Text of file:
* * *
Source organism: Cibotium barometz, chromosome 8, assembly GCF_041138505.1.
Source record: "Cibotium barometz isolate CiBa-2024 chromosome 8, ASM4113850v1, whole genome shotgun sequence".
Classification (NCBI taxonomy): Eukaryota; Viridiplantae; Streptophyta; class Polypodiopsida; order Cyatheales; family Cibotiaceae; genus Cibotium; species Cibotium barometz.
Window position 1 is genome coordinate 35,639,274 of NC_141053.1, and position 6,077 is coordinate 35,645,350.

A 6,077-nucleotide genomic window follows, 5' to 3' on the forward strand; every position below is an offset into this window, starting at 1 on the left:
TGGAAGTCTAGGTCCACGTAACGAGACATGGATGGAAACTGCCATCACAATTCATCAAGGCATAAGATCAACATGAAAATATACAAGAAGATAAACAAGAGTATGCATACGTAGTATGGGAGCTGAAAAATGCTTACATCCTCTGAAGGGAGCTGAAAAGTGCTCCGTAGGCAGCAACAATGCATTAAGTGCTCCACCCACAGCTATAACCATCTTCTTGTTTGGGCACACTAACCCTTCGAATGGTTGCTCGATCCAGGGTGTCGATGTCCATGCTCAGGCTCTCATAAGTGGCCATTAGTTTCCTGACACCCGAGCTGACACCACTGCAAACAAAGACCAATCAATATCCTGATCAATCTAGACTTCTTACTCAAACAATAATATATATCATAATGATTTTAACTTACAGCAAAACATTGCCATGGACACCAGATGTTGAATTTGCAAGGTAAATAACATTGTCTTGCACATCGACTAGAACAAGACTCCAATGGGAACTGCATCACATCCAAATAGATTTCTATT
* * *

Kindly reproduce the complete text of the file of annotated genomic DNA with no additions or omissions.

Source organism: Cibotium barometz, chromosome 8, assembly GCF_041138505.1.
Source record: "Cibotium barometz isolate CiBa-2024 chromosome 8, ASM4113850v1, whole genome shotgun sequence".
Classification (NCBI taxonomy): Eukaryota; Viridiplantae; Streptophyta; class Polypodiopsida; order Cyatheales; family Cibotiaceae; genus Cibotium; species Cibotium barometz.
Window position 1 is genome coordinate 35,639,274 of NC_141053.1, and position 6,077 is coordinate 35,645,350.

A 6,077-nucleotide genomic window follows, 5' to 3' on the forward strand; every position below is an offset into this window, starting at 1 on the left:
TGGAAGTCTAGGTCCACGTAACGAGACATGGATGGAAACTGCCATCACAATTCATCAAGGCATAAGATCAACATGAAAATATACAAGAAGATAAACAAGAGTATGCATACGTAGTATGGGAGCTGAAAAATGCTTACATCCTCTGAAGGGAGCTGAAAAGTGCTCCGTAGGCAGCAACAATGCATTAAGTGCTCCACCCACAGCTATAACCATCTTCTTGTTTGGGCACACTAACCCTTCGAATGGTTGCTCGATCCAGGGTGTCGATGTCCATGCTCAGGCTCTCATAAGTGGCCATTAGTTTCCTGACACCCGAGCTGACACCACTGCAAACAAAGACCAATCAATATCCTGATCAATCTAGACTTCTTACTCAAACAATAATATATATCATAATGATTTTAACTTACAGCAAAACATTGCCATGGACACCAGATGTTGAATTTGCAAGGTAAATAACATTGTCTTGCACATCGACTAGAACAAGACTCCAATGGGAACTGCATCACATCCAAATAGATTTCTATT